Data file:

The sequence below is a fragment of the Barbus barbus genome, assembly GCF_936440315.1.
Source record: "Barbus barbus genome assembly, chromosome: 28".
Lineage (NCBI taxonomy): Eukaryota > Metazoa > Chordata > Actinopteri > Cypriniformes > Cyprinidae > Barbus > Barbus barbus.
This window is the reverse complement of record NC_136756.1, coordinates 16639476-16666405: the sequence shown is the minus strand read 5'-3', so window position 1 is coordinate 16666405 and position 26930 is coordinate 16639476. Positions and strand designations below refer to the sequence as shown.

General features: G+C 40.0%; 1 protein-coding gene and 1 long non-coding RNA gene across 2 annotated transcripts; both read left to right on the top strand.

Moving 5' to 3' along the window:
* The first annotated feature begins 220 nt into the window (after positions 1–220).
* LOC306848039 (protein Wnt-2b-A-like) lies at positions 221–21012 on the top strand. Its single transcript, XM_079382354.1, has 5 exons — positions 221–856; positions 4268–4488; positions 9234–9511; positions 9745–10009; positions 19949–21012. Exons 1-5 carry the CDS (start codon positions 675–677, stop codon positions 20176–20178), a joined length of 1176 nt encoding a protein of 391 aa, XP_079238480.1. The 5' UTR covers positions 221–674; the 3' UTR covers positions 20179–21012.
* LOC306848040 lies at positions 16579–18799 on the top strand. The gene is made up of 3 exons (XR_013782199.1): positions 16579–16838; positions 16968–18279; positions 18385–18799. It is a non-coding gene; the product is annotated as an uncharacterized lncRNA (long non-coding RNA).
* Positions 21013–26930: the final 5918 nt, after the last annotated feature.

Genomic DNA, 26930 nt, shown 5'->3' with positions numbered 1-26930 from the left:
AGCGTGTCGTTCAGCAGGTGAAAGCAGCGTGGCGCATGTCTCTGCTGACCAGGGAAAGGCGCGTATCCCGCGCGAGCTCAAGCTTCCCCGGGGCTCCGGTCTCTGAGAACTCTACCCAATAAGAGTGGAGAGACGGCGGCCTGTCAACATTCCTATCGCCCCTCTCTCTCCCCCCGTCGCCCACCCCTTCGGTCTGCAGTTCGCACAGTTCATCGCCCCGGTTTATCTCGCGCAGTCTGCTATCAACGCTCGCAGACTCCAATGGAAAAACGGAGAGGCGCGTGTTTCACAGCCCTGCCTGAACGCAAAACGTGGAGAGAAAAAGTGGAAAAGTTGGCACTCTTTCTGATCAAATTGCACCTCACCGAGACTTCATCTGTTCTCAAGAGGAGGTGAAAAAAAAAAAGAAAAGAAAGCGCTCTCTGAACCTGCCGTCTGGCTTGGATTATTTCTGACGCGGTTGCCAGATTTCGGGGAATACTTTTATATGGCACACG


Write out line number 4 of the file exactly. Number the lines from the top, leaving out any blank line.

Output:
This window is the reverse complement of record NC_136756.1, coordinates 16639476-16666405: the sequence shown is the minus strand read 5'-3', so window position 1 is coordinate 16666405 and position 26930 is coordinate 16639476. Positions and strand designations below refer to the sequence as shown.